The day began well before dawn in snowy, sub-zero Anchorage. There were northern lights in the sky as I began the long flight over the unending Pacific horizon. The monotonous blue broke only once all day – during a short, but viciously hot midday stop at Wake Island. Too many hours later, I arrived over the beautiful coral reefs and clear water of Midway Island. Omnipotent Dad – who’d been there as a submariner during WWII – always described the place as a bomb-pocked hunk of rock jutting up from the sea. He’d told me many times about Navy ships inbound from the US hauling in loads of dirt in an attempt to green the place up. Apparently the effort worked, because the Midway I saw below was a lush place with the big green lawns and thousands of coconut palms common to most tropical military bases.
Dad also told me stories about the gooney birds – the huge and comical albatrosses that crowd the island. My image of them was mostly based on National Geographic pictures and tales of sailors taking a break from the nasty business of war to feed ice cream to the chicks.
Meet the Goonies
As we taxied to our parking spot, I was amazed that hundreds of the birds lined the runways and taxiways. None of them seemed the least interested in the giant metal bird screaming a few feet away. Off in the distance I could see one or two using the runway for their own takeoffs. They gullomped down the runway flapping their impossibly long wings and bumping their asses on the concrete. After seemingly running for miles, they slowly lifted and struggled for altitude like an overloaded airplane. Once in the sky, their clumsiness fell away and they soared in effortless beauty over the sea. Their flight was so economical. It put man’s feeble confection of being the master of the skies to shame. They flew for hours on the island thermals, adjusting their flights with only the subtle movements of their tails.
When we shut down our banshee-screaming engines, it became so quiet. The air held nothing except the gentle ticking of the cooling engines, the hush of the far-off surf, and muted voices from the crew as we unpacked. The wind picked up slightly and the solid thock of a coconut falling onto the concrete reminded us we were in the tropics.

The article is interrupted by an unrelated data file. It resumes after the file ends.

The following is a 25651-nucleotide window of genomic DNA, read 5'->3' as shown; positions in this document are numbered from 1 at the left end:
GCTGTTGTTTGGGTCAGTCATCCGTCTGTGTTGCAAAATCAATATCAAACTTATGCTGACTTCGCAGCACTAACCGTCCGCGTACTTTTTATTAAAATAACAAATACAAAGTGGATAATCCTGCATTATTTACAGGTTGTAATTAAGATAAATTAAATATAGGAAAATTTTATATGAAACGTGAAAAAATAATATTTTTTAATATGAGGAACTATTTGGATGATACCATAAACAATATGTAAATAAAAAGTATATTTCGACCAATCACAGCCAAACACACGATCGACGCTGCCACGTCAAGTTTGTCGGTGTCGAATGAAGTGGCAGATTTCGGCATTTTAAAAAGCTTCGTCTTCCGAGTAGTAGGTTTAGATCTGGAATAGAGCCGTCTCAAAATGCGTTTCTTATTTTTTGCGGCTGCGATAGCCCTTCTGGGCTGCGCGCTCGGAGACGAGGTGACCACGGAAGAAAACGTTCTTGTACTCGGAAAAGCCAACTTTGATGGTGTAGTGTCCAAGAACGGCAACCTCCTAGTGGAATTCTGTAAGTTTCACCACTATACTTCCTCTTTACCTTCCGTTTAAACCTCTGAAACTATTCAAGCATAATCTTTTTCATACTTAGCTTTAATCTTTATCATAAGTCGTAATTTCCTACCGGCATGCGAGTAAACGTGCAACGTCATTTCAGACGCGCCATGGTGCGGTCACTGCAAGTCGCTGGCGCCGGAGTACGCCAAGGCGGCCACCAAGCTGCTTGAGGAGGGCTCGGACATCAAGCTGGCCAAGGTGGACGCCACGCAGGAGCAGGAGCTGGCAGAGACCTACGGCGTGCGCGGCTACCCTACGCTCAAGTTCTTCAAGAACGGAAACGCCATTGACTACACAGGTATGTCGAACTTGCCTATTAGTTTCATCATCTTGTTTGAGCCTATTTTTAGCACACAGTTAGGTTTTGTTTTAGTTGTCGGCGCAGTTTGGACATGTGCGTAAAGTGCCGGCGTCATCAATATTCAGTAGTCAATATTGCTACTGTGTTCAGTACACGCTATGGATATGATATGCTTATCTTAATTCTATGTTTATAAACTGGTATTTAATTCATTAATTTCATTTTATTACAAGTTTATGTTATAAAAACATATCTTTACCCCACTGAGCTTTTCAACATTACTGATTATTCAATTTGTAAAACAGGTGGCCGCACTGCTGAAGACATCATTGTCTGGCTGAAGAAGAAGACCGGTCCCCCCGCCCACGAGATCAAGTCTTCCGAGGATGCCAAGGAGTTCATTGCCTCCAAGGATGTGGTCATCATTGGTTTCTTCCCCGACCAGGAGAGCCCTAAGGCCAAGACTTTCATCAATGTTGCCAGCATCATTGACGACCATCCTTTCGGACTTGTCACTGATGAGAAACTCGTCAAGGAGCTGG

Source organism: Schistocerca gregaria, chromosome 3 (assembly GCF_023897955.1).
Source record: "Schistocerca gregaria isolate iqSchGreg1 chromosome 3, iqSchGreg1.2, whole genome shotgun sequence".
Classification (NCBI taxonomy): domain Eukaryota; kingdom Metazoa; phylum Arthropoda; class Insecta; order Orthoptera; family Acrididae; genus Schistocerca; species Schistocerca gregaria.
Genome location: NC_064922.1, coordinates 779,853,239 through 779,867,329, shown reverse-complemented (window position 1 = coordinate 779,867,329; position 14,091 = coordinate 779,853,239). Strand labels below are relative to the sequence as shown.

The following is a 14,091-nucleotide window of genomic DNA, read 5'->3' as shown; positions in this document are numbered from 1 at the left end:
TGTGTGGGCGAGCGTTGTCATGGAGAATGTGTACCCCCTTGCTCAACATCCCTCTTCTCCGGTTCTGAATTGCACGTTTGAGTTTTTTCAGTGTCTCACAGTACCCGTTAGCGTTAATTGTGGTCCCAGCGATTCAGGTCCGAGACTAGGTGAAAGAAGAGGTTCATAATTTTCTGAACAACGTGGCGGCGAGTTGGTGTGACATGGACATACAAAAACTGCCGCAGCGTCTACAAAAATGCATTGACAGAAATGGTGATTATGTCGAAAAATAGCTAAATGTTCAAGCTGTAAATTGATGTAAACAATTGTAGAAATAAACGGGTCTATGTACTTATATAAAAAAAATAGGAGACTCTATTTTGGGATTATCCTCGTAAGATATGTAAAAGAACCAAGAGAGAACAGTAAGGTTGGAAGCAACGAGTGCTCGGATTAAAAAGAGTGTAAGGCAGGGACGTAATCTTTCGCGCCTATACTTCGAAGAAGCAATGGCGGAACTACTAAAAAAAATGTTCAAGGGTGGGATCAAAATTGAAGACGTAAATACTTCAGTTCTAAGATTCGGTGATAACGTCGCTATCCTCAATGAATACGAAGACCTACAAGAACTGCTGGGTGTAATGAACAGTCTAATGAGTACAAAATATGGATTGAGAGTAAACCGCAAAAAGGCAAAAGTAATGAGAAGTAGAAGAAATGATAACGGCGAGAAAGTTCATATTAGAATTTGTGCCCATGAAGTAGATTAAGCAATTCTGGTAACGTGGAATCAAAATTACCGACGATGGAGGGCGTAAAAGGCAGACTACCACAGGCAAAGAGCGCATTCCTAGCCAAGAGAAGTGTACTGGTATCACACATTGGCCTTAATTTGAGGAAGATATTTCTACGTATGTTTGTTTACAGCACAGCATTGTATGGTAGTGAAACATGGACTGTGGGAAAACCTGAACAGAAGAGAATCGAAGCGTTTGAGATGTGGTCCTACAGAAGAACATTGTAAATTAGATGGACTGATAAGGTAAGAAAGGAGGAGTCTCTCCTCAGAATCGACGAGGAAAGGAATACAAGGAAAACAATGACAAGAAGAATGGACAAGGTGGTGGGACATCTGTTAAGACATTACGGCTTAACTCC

After checking in, a sailor from the naval facility ferried us to our quarters in an ancient Jeep. If I’d been impressed by the number of goonies around the airport, I was totally unprepared for what I saw on the streets. It was mating season and every inch of the island – lawns, driveways, picnic tables, cars, even the road itself – was choked with birds. It was Alfred Hitchcock’s The Birds writ huge. There were so many birds that we could drive no faster than 5 mph. Our sailor navigated around eggs laid on the bare ground and straddled birds that refused to make way for the Jeep.
Mom, Dad, and the Chicks
Some of the nesting couples had already hatched their huge eggs and jealously guarded their chicks and ridiculously small patch of ground. It seemed the only thing that ruffled their feathers was another bird or a human getting too close. They squawked loudly and bobbed heads at intruders. If you drew too close, they’d snip in your direction with a pronounced clap of their hooked bills. I’m sure they could do real damage if they managed to connect with flesh.
The chicks couldn’t be more different than their parents. Instead of strikingly white, three foot tall birds, the chicks were cantaloupe-sized balls of furry brown fuzz. Lost in the tangle were two beady, glistening eyes and the tiniest of beaks. They looked like fobs on the end of a teenage girl’s key chain. Although the parents made poor nest builders – bare ground was fine with them – they made very attentive keepers of their small broods. Periodically, one of the adults would make the long takeoff run and return later with a mouthful of regurgitated fish. It seemed as though the parents might swallow the chicks whole as their kids fed directly from Mom’s beak. But they were happy families, the parents periodically stopping to do their silly dipping, flapping love dance culminating in an orgy of claps from their massive beaks.
The Applause of Birds
Our quarters were in an old house, previously used by a navy family. We removed the plywood from the windows and the protective plastic from the mattresses and settled in. We watched the sun go down in a dazzling display from the back porch. When it grew dark, we all moved inside for sleep. As I lay down I felt the cool island breeze tickle the hairs of my body. I could feel a slight sheen of sweat evaporating in the breeze. My eyes grew heavy and as I began to drift off I could hear only one thing – the quiet applause of a million goonies doing their dance and clapping their bills of love. My last thought before I slipped below the waves of sleep was that avian applause seemed like a very fitting end to the day.
Clap, clap, clap.